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BEING DIFFICULT: THE IRISH WRITER IN BRITAIN GERRY SMYTH I. i want to begin this paper with some excerpts from a correspondence conducted during February and March of 1995 between the editor of an English publishing company and an Irish writer/academic living and working in Britain. In late autumn 1994 I wrote and submitted a short story entitled “A Liverpool Encounter” in response to a flier calling for fictional material articulating the experiences of Irish people living in England, such material to be collected and published in a single volume. I am not in the habit of writing fiction. Over the last few years, however, I had developed an interest in the writing techniques of James Joyce. This interest grew out of my doctoral thesis—a large proportion of which was devoted to Joyce’s work and its implication for Irish identity—and out of my work as an academic lecturer, where it seemed to me that a text such as Ulysses was central to any course which brought discourses of writing, reading, and resistance into conjunction. In my story, I wanted to problematize the ability of language to represent reality—playing with narrative point of view, using rapid temporal and spatial shifts to disorientate the reader, employing, seemingly randomly, a number of recognizable social discourses to disrupt the notion of a fixed position from which to read and understand the story, and so on. Although the subject matter of the story (concerning an Irish exile in Liverpool meeting a prostitute, newly arrived from his home town), adhered to the brief, I hoped this assault on “normal” reading relations would formally reenact the experiences of exile, displacement, and alienation I was trying to communicate. These points will be explored more fully later. I should say straightaway that although I disagree with the editor on many points, he was certainly correct in rejecting my story, because it suffered from a horrible BEING DIFFICULT: THE IRISH WRITER IN BRITAIN 41 self-consciousness and possessed little merit as entertainment. While I still believe that it was a useful exercise, in that it allowed me to modify my political-critical claims for Joyce’s fiction, and, I hope, to incorporate these new positions as both teacher and critic, it also severely disabused me of any pretensions I may ever have had regarding the writing of fiction ! Henceforth, all my energies will be devoted to another creative and imaginative form of writing—cultural and literary criticism. This is to anticipate. Over a short period of time, a number of letters passed between the editor of this particular project and myself, in the course of which correspondence it became clear that each party had very different ideas, both with regard to “Irish” experience in England, and the most effective way of representing it. I shall take extracts from each letter in turn, allowing them to speak for themselves (as if such a thing were possible) and saving commentary for afterwards. 3 february 1995 Dear Irish Writer, . . . We felt that your story, “A Liverpool Encounter,” was very promising but in need of some editorial work to make it suitable for publication in the collection. Please let me know if you are willing to do some more work on your story so we can send you some written suggestions on how to develop your story . . . I would just like to remind you that stories should reflect the lives/experiences of Irish people living in England. Although stories may be set anywhere in the world, the exploration of the conflict between Irish and English cultural identities should be a central theme. It is very important that stories embrace this theme because, as well as looking for good writing, we have, at the end of the day, got to produce a package that we can market and sell . . . Editor ß 6 february 1995 Dear Editor, . . . I would be happy to do some work on my story, “A Liverpool Encounter,” if you would care to pass on your ideas and suggestions . At the same time, I feel I should explain the thinking behind the writing of the story, which in turn might throw some light on your reactions and suggestions. BEING...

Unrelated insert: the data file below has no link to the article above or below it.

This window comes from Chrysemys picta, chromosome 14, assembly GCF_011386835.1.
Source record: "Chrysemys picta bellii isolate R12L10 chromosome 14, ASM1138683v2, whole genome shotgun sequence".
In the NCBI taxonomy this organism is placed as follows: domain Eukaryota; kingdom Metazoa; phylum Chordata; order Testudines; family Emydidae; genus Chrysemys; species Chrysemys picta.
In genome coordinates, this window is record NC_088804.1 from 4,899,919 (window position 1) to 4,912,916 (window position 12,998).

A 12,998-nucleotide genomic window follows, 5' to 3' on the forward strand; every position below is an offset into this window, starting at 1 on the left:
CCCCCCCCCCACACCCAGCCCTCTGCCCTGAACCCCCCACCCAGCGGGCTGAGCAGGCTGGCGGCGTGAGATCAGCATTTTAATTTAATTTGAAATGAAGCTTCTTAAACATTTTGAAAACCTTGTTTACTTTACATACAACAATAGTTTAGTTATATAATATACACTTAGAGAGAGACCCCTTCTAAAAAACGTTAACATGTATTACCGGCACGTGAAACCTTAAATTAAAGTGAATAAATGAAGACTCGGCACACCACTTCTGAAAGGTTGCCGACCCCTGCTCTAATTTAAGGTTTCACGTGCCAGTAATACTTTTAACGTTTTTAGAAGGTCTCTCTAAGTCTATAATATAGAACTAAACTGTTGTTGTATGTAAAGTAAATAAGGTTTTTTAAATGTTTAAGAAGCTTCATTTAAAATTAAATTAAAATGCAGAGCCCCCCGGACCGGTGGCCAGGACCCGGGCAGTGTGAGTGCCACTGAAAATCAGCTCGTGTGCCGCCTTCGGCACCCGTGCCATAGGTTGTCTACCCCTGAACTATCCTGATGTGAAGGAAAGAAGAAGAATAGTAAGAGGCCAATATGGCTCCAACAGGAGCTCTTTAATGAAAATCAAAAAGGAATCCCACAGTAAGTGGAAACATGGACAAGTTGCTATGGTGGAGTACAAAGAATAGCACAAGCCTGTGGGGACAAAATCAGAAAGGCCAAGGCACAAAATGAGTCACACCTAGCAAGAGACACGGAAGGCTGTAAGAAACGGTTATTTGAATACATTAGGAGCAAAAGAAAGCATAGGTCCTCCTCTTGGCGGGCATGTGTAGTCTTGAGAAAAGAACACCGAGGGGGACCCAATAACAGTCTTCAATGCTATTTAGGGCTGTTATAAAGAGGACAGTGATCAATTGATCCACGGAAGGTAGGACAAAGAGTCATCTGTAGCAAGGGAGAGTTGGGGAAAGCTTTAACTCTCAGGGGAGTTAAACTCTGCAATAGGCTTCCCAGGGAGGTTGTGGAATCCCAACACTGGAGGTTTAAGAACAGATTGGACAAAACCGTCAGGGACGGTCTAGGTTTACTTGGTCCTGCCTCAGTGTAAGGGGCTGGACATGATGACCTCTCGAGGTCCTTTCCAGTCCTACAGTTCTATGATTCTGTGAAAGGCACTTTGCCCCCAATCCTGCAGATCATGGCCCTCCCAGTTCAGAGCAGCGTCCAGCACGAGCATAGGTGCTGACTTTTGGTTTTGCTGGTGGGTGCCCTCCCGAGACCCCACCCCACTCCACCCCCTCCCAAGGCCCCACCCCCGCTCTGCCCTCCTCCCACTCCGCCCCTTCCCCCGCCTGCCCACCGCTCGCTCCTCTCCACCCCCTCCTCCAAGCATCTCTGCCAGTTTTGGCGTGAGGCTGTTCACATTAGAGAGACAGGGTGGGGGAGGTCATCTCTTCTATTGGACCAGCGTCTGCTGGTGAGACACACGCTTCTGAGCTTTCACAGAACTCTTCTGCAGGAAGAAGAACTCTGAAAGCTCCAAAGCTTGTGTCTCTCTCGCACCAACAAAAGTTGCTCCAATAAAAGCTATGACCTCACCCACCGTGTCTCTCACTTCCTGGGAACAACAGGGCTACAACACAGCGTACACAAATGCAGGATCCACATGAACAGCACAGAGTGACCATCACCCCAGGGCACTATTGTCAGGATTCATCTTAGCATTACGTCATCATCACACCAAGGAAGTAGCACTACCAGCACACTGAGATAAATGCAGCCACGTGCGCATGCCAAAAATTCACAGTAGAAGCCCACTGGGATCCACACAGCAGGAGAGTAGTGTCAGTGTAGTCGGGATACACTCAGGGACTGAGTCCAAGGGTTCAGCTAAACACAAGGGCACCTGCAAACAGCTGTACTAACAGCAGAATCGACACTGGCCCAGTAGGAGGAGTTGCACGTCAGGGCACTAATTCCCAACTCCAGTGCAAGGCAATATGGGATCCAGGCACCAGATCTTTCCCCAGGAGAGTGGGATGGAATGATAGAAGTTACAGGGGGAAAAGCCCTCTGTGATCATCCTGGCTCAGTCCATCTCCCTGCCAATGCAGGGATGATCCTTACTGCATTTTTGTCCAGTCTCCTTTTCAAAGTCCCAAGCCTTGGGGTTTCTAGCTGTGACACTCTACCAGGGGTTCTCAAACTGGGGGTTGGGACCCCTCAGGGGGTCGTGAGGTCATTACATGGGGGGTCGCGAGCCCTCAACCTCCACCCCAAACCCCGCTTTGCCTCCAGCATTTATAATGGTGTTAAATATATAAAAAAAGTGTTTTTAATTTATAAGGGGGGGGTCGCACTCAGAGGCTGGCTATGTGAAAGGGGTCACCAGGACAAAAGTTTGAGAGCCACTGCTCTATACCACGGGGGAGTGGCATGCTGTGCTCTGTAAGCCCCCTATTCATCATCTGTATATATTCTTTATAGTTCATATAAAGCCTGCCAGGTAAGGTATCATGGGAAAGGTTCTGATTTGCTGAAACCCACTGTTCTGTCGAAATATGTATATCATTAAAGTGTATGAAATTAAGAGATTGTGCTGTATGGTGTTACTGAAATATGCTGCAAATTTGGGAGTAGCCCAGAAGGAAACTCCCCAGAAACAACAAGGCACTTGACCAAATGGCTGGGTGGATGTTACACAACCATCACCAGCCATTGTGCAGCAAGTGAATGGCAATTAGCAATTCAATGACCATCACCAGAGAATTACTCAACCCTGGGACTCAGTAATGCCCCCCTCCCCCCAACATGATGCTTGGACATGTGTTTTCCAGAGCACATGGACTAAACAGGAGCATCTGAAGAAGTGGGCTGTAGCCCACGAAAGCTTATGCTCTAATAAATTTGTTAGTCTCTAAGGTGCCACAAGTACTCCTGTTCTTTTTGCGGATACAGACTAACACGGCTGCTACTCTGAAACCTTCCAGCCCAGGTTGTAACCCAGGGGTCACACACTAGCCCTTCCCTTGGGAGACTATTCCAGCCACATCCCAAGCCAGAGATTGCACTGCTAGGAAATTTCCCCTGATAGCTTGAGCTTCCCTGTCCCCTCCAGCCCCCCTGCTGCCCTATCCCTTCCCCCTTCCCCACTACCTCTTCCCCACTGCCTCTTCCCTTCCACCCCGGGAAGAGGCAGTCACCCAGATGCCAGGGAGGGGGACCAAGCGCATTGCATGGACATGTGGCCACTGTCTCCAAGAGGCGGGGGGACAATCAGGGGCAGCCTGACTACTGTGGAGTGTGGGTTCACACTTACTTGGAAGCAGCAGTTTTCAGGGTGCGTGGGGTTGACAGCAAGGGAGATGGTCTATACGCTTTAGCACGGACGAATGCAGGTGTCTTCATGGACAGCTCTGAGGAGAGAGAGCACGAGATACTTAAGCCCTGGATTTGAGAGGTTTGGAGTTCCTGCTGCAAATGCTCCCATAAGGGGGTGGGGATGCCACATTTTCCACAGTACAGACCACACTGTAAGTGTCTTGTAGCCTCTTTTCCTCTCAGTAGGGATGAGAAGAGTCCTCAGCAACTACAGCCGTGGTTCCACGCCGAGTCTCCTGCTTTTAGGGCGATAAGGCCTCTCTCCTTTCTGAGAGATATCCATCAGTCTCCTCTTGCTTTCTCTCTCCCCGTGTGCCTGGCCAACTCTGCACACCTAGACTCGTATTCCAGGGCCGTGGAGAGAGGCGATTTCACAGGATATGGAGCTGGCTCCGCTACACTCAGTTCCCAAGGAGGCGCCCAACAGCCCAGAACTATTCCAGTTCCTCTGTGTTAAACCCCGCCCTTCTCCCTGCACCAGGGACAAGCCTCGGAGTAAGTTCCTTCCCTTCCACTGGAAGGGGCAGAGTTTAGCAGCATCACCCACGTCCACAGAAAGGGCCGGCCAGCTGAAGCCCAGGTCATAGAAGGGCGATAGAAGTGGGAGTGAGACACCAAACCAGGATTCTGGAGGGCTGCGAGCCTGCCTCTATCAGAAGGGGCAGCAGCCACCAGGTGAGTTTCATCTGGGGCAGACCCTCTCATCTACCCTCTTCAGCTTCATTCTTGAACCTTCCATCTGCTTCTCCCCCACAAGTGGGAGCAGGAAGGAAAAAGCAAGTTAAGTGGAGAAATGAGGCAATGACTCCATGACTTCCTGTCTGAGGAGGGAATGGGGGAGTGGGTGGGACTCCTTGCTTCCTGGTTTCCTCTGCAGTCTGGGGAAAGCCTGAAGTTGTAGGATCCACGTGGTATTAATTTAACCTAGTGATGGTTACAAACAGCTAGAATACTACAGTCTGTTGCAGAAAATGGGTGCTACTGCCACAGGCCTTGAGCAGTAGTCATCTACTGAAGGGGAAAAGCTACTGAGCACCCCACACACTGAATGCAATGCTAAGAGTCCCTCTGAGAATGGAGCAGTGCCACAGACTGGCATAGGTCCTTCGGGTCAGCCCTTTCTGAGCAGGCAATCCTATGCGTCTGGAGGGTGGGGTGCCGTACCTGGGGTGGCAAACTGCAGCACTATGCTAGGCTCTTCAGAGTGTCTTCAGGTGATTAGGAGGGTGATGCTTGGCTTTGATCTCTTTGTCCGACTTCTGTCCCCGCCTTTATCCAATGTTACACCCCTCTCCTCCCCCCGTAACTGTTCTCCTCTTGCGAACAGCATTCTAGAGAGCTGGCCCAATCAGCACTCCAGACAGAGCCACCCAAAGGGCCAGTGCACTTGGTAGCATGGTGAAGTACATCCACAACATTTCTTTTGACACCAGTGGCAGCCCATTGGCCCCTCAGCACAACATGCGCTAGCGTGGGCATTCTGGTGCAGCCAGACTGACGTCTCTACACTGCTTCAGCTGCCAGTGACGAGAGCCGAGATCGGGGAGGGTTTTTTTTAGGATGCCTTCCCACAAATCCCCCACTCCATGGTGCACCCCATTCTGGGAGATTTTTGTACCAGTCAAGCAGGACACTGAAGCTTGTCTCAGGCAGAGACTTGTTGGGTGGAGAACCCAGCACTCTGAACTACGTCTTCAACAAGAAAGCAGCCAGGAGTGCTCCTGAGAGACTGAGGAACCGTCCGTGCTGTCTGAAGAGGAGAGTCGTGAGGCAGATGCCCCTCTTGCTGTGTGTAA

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Additional Information

ISSN
1550-5162
Print ISSN
0013-2683
Pages
pp. 41-57
Launched on MUSE
2017-08-31
Open Access
No
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